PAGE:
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Experimental studies of a perceptual anomaly: VII. A new explanation

  • M. B. Shapiro, J. Brierley (a1), P. Slater (a2) and H. R. Beech (a3)

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Previous papers in this series (Shapiro, 2, 3, 4; Shapiro and Tizard, 6; Yates, 13 and 16) have been concerned with the investigation of an aspect of the reproduction of designs called the rotation effect. Rotation is the term used to describe the fact that subjects often, when copying a design, make their reproductions in an orientation which is different from that of the model (see Figure 1).

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1 Campbell, D. (1957). “A study of some sensory motor functions.” Unpublished Ph.D. Thesis. University of London.
2 Shapiro, M. B. (1951). “Experimental studies of a perceptual anomaly. I. Initial experiments”, J. Ment. Sci., 97, 406.
3 Idem (1952). “Experimental studies of a perceptual anomaly. II. Confirmatory and explanatory experiments”, J. Ment. Sci., 98, 605617.
4 Idem (1953). “Experimental studies of a perceptual anomaly. III. The testing of an explanatory theory”, J. Ment. Sci., 99, 394409.
5 Idem (1956). “An experimental investigation of an anomaly in the performance of the Block Design Test”. Unpublished Ph.D. Thesis. University of London.
6 Idem and Tizard, B. (1958). “Experimental studies of a perceptual anomaly. VI. The application of the “peephole” analogy to the perception of organic psychiatric patients”, J. Ment. Sci., 104, 792800.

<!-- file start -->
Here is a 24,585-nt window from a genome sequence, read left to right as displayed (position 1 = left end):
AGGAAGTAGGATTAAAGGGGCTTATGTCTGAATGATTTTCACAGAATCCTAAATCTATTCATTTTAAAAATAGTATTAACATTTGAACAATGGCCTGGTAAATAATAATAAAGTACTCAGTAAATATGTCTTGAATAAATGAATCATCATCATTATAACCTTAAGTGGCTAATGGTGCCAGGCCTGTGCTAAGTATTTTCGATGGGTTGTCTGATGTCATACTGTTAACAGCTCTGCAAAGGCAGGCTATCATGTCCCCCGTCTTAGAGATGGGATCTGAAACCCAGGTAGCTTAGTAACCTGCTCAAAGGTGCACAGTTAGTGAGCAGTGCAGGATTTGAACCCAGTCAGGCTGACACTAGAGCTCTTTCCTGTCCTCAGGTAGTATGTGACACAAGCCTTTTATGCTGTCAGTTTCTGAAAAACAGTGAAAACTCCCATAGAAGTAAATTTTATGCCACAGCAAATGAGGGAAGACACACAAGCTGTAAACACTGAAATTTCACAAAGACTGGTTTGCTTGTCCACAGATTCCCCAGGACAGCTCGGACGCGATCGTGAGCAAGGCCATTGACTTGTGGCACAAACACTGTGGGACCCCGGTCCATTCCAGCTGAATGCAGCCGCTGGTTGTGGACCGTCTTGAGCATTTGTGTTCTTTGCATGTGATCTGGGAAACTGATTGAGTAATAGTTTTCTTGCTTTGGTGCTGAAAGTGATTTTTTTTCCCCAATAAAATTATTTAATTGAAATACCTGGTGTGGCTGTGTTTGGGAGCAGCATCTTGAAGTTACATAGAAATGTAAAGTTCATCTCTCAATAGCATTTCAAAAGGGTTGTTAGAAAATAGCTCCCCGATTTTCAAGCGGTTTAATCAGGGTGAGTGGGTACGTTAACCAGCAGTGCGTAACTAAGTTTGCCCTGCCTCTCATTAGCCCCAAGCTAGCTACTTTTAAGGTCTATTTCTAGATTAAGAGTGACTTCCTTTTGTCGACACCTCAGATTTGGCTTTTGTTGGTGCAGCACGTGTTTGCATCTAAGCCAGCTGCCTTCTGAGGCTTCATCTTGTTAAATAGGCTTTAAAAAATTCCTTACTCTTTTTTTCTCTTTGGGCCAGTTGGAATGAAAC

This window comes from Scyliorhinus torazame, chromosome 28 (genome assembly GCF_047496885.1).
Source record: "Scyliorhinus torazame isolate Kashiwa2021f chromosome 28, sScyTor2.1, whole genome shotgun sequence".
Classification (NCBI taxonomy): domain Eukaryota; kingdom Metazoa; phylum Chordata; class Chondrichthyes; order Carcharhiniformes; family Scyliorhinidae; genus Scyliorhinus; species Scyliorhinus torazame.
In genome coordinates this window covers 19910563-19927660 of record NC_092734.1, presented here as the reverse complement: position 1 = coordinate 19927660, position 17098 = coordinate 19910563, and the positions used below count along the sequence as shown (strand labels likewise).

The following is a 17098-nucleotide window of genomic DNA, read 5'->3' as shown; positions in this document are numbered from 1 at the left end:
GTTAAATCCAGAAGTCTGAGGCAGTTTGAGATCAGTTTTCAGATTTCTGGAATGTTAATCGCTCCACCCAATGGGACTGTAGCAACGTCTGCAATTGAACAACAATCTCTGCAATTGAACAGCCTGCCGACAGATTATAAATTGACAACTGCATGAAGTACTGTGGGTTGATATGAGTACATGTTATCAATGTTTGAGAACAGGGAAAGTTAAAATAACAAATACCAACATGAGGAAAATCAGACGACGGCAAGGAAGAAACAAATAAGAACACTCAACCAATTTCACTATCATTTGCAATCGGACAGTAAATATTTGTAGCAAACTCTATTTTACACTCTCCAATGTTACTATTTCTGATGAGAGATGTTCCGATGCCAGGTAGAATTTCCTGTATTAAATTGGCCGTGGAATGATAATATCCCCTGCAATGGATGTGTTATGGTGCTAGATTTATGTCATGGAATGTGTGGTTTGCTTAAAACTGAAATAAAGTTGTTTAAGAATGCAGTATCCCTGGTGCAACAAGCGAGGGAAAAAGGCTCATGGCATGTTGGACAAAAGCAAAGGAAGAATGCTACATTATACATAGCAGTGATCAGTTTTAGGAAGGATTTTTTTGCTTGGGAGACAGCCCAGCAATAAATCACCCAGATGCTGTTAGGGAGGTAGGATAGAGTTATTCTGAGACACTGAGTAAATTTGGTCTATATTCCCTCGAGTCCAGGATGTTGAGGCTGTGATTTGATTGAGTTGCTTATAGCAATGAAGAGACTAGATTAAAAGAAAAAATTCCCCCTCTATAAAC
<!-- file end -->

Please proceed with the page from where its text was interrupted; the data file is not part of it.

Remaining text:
7 Idem , Kessell, R., and Maxwell, A. E. (1960). “Speed and quality of psychomotor performance in psychiatric patients”, J. Clin. Psychol. 16, 266271.
8 Teuber, H. L. (1959). “Some alterations in behaviour after cerebral lesions in man. Evolution of nervous control”, Amer. Ass. Adv. Sc., 157194.
9 Idem and Bender, M. (1949). “Alterations in pattern vision following trauma in the occipital lobes in man”, J. Gen. Psychol., 40, 3657.
10 Idem and Mishkin, M. (1954). “Judgment of visual and postural vertical after brain injury”, J. of Psych., 38, 161175.
11 Idem and Weinstein, S. (1956). “Ability to discover hidden figures after cerebral lesions”, A.M.A. Arch. Neurol. Psychiat., 76, 369377.
12 Williams, N. L., Lubin, A., Giesking, C., and Rubenstein, I. (1956). “An experimental study of block design rotation in brain injured and controls”, J. Consult. Psychol., 20, 275280.
13 Yates, A. J. (1954). “Experimental studies of a perceptual anomaly. IV. The effect of monocular vision on rotation”, J. Ment. Sci., 100, 975979.
14 Idem (1954). “An experimental study of the block design rotation test with special reference to brain damage.” Unpublished Ph.D. Thesis. University of London.
15 Idem (1956). “The rotation of drawings by brain damaged patients”, J. Abn. and Soc. Psychol., 53, 175181.
16 Idem (1956). “Experimental studies of a perceptual anomaly. V. Some factors influencing the appearance of the block design rotation effect in normal subjects”, J. Ment. Sci., 102, 761771.

Experimental studies of a perceptual anomaly: VII. A new explanation

  • M. B. Shapiro, J. Brierley (a1), P. Slater (a2) and H. R. Beech (a3)

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Experimental studies of a perceptual anomaly: VII. A new explanation

  • M. B. Shapiro, J. Brierley (a1), P. Slater (a2) and H. R. Beech (a3)
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